President Barack Obama marked a dramatic change in the war in Afghanistan in a major speech Wednesday night. In broad strokes, he laid out the framework for how to wind down the war: by declaring victory and transitioning control to the Afghans in the context of an Afghan-led political reconciliation with the insurgency. "We are meeting our goals," he declared, and -- in a surprising twist -- endorsed a political reconciliation with the Taliban for the first time.
However, what President Obama did not say in his speech is almost as significant as what he did say.
For example, Obama did not once mention General David Petraeus, the current commander of U.S. forces in Afghanistan. The current buzz about his nomination to be the new Director of Central Intelligence is that he will leave his post commanding the troops in Afghanistan early to set up shop at the CIA. For Obama, who seemed cowed by the combined personalities of his top generals in 2009, this is a major reversal of fortunes, and while unspoken was nevertheless an important context in his speech tonight.
Obama's speech was truly grand in scope--he endorsed a sort of "pragmatism with an idealist streak," a concept I've explored before for the Prospect. But he didn't mention guiding principles: Americans value democracy and freedom, he insisted, like every other President before him, but left it up in the air how those values would be secured. In endorsing the war in Libya as a good model for low-impact intervention-on-the-cheap, Obama had to gloss over the substantial questions of strategy and operations that plague that still conflict four months after it began.
Indeed, the devil is always in the details, and Obama left those out. He never mentioned "conditions on the ground," the term he has used in the past as a way to set withdrawal benchmarks (opting instead for "steady withdrawal"), or how his relationship with General John Allen, the incoming commander in Afghanistan, will change. It's also unclear whether Obama's surprise offer to reconcile with elements of the Taliban will matter if troops are coming home no matter what.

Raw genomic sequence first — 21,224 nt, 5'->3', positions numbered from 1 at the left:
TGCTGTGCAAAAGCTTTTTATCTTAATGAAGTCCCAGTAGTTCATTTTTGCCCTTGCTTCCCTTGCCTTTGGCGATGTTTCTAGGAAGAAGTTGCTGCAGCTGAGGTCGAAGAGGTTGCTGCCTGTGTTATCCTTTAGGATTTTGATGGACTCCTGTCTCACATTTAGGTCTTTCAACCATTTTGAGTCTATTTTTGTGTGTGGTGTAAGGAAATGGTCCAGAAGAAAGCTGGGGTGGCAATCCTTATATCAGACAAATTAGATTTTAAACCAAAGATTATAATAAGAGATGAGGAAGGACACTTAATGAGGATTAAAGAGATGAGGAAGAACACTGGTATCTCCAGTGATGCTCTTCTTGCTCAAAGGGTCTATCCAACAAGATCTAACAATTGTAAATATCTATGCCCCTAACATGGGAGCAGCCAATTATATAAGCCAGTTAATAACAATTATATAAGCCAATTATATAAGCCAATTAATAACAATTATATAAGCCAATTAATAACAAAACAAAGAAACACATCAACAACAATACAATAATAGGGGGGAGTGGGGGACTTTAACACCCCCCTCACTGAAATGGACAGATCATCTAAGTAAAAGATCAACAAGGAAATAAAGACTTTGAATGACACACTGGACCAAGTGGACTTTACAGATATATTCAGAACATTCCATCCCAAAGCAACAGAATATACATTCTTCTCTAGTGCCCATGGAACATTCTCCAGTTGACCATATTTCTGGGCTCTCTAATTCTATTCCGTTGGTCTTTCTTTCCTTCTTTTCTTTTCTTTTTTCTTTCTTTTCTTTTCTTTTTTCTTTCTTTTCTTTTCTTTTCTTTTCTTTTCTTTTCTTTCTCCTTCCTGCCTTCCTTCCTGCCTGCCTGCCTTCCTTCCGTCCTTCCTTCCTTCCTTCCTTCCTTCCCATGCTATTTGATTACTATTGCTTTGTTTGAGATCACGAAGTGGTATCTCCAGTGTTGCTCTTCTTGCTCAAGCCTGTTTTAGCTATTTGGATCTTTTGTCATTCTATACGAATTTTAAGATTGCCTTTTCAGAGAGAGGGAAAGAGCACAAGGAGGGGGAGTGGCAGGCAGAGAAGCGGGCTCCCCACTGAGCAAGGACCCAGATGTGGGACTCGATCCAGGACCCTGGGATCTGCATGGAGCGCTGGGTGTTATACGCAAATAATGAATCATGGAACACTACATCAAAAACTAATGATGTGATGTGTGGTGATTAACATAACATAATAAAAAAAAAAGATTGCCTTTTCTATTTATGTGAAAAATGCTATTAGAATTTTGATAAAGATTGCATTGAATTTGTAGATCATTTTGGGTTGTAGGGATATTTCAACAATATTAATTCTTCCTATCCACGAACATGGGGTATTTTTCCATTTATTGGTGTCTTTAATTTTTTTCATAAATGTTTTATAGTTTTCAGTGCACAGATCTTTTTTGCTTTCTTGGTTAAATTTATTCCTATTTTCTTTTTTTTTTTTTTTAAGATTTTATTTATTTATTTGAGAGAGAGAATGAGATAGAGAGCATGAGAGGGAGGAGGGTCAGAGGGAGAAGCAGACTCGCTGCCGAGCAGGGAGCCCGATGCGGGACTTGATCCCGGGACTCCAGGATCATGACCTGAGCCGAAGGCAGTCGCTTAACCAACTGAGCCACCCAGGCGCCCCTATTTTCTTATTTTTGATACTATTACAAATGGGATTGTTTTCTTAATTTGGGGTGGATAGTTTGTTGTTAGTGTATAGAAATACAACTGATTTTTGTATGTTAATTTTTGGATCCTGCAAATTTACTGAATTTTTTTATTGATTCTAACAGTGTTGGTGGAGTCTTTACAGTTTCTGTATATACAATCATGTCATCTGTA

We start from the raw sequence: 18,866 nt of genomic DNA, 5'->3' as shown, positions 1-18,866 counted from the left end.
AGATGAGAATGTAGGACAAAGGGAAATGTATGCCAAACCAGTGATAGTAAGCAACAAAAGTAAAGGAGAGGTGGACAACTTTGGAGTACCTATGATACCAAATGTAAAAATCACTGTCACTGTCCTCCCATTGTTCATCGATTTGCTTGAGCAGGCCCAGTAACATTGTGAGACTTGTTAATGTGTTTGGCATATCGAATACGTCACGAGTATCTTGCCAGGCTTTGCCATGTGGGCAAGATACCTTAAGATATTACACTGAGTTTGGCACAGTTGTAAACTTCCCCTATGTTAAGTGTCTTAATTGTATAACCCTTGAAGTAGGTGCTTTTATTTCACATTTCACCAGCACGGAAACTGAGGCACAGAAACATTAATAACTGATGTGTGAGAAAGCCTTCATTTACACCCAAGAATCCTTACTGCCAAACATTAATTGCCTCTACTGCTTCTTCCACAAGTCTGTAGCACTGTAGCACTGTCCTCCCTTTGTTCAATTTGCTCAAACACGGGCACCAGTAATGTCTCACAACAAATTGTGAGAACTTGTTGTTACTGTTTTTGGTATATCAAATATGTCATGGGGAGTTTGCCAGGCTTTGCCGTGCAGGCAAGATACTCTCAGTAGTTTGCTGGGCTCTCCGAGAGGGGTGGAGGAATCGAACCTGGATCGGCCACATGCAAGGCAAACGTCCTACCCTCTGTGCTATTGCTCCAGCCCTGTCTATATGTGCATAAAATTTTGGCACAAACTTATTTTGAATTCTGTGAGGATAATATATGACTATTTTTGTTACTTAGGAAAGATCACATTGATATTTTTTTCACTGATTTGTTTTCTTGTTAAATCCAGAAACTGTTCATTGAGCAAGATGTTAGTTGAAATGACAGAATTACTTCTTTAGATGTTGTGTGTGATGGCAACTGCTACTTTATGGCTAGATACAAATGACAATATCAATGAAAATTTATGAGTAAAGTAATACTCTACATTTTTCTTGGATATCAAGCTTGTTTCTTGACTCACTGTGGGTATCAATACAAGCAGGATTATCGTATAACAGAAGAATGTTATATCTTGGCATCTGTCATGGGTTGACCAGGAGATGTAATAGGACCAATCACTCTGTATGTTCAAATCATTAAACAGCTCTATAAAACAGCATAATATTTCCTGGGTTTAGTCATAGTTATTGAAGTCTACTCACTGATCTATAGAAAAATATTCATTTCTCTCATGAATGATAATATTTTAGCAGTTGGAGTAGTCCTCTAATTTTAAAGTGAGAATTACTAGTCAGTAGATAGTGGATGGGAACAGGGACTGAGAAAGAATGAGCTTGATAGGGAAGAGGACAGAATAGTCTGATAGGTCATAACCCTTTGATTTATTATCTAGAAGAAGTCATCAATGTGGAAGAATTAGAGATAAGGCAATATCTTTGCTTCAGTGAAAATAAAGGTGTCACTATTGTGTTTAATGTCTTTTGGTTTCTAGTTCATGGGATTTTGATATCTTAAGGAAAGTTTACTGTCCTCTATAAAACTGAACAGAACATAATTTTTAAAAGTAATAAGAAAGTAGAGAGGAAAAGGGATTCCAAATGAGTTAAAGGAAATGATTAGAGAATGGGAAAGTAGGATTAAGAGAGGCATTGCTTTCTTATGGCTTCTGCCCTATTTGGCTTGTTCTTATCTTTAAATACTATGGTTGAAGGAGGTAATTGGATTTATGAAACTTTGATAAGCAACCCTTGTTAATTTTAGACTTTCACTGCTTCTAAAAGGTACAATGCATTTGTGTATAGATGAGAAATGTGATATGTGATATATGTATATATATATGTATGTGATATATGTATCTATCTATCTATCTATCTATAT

Like much of his other public commentary, it was high on rhetoric, and Obama took pains to say the right things. But that is what Obama is good at--telling people what they really want to hear. Even if everything Obama dreamed of in this speech comes true, the fundamentals of the war won't change very much. Despite the warm talk of the war's progress, U.S. casualties and violence against Afghans has never been higher. As much as Obama talks of reversing momentum, Afghan officials right outside the largest US base in the country are still targeted for assassination by Taliban militants.
When the Soviets tried to do their own security transition in the late 80s, they thought they had everything covered: they had spent the previous decades funding and training a competent officer corps, they had built countless bases and equipped them as best they could, and they left months of supplies for their Afghan proteges to take over. Yet when the Soviet 66th Separate Motorized Rifle Brigade handed their base in the eastern city of Jalalabad over to the Afghans on May 14 1988, the Afghan soldiers stationed there stripped it bare within days: televisions, radios, fuel, ammunition and weapons, even the doors and windows were stolen. The Afghan commander had to beg for a resupply within a week.
In other words, as pleasing as President Obama's speech is, how we actually go about this process will matter tremendously. For the time being, all we have is Obama's inspiring rhetoric and the dramatic shift in focus.